Monday, 21 November 2011

Dressage judges course - Part II

(*dusting away cobwebs*)
That's much better - I couldn't see the screen for dust! I could easily be accused of abandoning my poor blog, but this is not the case. As you can see, it's whirring back into action. The reason for my absence? Well, would you believe me if I told you that it's taken me practically all week to get over the course that I went off to do the previous weekend? I don't remember having been so physically and mentally drained for, well, I can't remember the last time!

It was gruelling! We spent four days solid covering theory:
- The Training Scale: the basis for any judge, practically everything has something to do with the Training Scale!
- Gaits: what has to be looked for in each gait and how it refers to the Training Scale
- Movements: lateral movements, circles, etc and how they should be executed.
- Scoring: and how to do it, again based on the Training Scale.

- Equestrian Morpho-biomechanics: yep, morphology comes into it too! It doesn't really influence the judging part but it was interesting to find out how a horse is literally put together and how changes in the skeleton can affect a horses ability to be able to do certain dressage moves. This is especially true in high level dressage where a horse is expected to do a number of complicated moves with a high degree of collection. Some horses are just not built to do it!
- Dressage tests: for young horses, low level tests (initiation and promotion), high level tests, and freestyle tests. We looked at the levels of difficulty for each group and what was expected of horses and riders. And we also looked at how to score each test. Can you believe that I found it more difficult to score one of the lowest level tests than a Prix St Georges test? Sounds ridiculous but it's a lot more straight forward!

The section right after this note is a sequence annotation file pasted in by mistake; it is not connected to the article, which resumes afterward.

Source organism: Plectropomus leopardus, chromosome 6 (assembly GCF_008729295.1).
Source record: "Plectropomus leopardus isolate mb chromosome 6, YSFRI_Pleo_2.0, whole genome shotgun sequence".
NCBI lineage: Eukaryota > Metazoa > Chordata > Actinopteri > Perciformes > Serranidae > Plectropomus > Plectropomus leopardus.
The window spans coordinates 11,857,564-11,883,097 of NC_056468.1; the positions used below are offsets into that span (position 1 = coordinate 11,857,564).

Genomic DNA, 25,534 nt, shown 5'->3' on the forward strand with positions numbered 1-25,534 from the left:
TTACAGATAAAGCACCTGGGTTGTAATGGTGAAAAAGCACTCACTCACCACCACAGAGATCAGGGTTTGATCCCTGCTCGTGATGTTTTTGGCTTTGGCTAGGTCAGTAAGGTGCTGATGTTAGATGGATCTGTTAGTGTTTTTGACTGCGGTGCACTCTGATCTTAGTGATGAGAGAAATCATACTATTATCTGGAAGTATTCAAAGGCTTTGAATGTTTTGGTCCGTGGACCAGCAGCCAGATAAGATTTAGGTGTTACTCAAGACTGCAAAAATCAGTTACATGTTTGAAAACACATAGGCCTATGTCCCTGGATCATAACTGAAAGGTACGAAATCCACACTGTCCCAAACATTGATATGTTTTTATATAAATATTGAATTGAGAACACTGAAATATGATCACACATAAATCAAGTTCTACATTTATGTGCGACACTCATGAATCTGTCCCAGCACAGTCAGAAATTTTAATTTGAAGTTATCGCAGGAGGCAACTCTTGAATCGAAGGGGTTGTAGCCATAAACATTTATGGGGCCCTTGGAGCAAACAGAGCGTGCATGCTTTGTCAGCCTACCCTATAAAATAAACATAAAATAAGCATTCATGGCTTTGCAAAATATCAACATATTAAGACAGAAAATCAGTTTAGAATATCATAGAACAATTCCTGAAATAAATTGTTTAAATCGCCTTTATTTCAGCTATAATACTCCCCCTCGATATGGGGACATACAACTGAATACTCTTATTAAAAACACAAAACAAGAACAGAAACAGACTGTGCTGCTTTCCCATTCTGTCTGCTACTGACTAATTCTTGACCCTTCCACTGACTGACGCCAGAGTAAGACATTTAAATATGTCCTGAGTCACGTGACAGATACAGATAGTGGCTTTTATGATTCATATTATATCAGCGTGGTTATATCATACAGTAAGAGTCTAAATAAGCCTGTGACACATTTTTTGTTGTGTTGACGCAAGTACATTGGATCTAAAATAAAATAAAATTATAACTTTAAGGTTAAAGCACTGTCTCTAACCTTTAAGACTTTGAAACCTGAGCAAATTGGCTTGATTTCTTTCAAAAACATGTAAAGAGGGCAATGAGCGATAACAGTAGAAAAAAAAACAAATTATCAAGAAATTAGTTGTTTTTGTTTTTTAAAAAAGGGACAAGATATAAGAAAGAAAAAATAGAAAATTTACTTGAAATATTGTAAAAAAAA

- Vocabulary: oh yes, there is a certain vocab that is used when scoring a dressage test - it's supposed to make it easier to make comments!

Each day was spent going through the theory and then, in the evening, we headed back to the hotel to study, usually until about 2am. I was up again at around 7.30am to continue studying on the way back to the course to be ready for the exam. We had written exams every day. We also had a practical exam on morphology and, of course, 2 practical exams where we actually had to judge some dressage tests. It's amazing how I managed to survive on very little sleep and not eating very well! I suppose that determination had a lot to do with it and I was determined to do the best I could on the course.

And, if that wasn't enough, the flight I had to get home on the Sunday evening was delayed 2 hours - so I didn't get home until 3am!! A real test of stamina! It was fortunate that I had Hubby waiting for me at the airport to whisk me off home.

So now all I have to do is wait to see if I passed all the exams. But it's not over even then, oh no! I still have another 9 practical tests to do as a 'judge in training'. I think that I did OK in most of them, but you never can tell! Fingers crossed!

Hasta pronto!

1 comment:

  1. Well, learning a script is a walk in the park compared to all of this! There clearly is far more to judging than I ever imagined, and after all your hard work I really do hope you passed all the exams. Fingers and toes are crossed :)